Emergency Volunteer Opportunities
Although it may not look like it when you look out your window, it’s time to start thinking about spring! Considering the snowfall that we’ve received over the winter, it is a good time to start preparing for all possible situations that the spring melt can bring.
We are reaching out to gather interest from our community for emergency volunteers. Every person matters and we have high hopes that with the current Public Health Orders beginning to ease, we can once again begin to plan training programs with our volunteers and build a strong team.
We know that our community is filled with compassionate people that would love to lend a helping hand during an emergency. If this sounds like you and you’d like to learn more, please reach out to our Emergency Coordinator, Tyler Freeman by email at firstname.lastname@example.org or by phone at 204-785-4157.
In the last half-century, the two most severe emergencies in Manitoba were floods. The Red River floods in 1950 and 1997 resulted in extensive property damage, evacuations, and emergency operations to protect people and communities. Overland flooding is a regular annual occurrence in most of our province. The potential for flooding depends on rainfall, snowpack, soil moisture and temperature.
If you live in a flood-prone area, the best way to minimize damage is to mitigate the risk. Remembering that you have primary responsibility for emergency preparedness, consider what you can do to reduce damages and protect your home and property. You should also be making plans to evacuate your home and family if a severe flood develops. While municipal and provincial assistance will be available in such cases, planning ahead is valuable and necessary. We all need to do what we can to make sure our homes, families and communities are prepared in case of any future flooding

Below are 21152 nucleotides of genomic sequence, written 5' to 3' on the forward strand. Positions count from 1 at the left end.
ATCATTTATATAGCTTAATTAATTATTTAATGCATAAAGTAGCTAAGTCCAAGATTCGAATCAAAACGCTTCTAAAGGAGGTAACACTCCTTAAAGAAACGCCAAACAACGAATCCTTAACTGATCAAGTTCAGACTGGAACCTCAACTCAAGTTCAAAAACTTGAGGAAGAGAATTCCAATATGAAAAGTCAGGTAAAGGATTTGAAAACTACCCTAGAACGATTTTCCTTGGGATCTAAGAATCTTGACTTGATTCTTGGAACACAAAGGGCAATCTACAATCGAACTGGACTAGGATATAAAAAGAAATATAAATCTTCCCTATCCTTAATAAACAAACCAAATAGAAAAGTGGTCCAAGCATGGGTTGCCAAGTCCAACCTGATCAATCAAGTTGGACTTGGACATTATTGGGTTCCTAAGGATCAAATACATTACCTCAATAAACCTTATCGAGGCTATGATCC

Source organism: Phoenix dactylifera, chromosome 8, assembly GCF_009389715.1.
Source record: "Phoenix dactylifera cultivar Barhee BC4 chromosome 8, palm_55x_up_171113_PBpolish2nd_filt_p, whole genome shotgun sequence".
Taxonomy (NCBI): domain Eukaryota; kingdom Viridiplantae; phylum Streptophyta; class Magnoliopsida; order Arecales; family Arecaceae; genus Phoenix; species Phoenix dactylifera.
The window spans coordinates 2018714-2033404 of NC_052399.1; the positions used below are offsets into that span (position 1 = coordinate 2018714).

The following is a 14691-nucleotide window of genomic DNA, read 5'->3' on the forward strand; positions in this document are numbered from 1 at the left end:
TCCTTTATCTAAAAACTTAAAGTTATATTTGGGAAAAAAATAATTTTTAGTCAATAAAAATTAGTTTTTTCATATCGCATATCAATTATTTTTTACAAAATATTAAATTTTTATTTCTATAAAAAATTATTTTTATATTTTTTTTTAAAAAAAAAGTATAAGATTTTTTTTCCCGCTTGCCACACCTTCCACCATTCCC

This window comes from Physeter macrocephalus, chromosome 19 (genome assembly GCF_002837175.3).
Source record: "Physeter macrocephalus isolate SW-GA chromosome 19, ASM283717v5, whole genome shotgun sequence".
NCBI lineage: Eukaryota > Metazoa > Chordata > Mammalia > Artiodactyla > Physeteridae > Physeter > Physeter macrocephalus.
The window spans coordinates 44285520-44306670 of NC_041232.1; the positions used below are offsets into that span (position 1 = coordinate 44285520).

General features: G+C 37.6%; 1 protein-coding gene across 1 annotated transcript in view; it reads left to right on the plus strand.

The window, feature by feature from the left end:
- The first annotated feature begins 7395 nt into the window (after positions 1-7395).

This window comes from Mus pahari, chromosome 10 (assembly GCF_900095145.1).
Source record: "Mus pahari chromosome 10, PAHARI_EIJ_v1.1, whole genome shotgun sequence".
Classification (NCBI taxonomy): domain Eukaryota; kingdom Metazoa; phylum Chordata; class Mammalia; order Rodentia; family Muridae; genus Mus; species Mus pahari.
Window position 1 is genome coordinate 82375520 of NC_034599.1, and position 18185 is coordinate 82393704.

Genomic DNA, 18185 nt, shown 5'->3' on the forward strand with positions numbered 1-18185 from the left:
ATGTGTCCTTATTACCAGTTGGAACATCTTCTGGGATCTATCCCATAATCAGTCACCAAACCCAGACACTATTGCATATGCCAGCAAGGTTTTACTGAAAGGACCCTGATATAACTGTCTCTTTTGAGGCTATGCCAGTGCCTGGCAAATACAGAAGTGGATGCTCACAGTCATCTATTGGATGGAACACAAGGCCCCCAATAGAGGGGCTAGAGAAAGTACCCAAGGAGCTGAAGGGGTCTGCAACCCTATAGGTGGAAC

Test your knowledge about overland flooding and find out if you are ready with this quiz on the Government of Canada’s website.
Tips to help protect your family and property during a flood
- Review your family emergency plan and make sure that you have an emergency evacuation kit ready
- Know the notification/warning systems the Municipality uses – we continue to post on: our website and this dedicated webpage, our social medias like Facebook and Twitter as well as our Connect Program which you can sign up for here
- Follow instructions from local emergency officials
- Take special precautions to safeguard electrical, natural gas or propane heating equipment. This may include turning off electricity to the affected areas of the structure or the entire structure depending on the degree of risk
- Protect all openings, holding tanks, drinking water supply and septic fields that may be at risk
- Move furniture, electrical appliances and other important belongings to floors above ground level. Quite often water gets into the basements or crawl spaces so ensure that there is nothing of value on the ground.
- Remove toxic substances such as pesticides from the flood area to prevent pollution
- Use sandbags or polyethylene barriers if necessary
- Contact your insurer as soon as practical under the circumstances
- Check to make sure your eavestroughs are not clogged with leaves or debris and that down spouts are placed appropriately
- Make sure your basement windows are sealed
- Learn more helpful tips and answers to your questions on our Flood FAQ page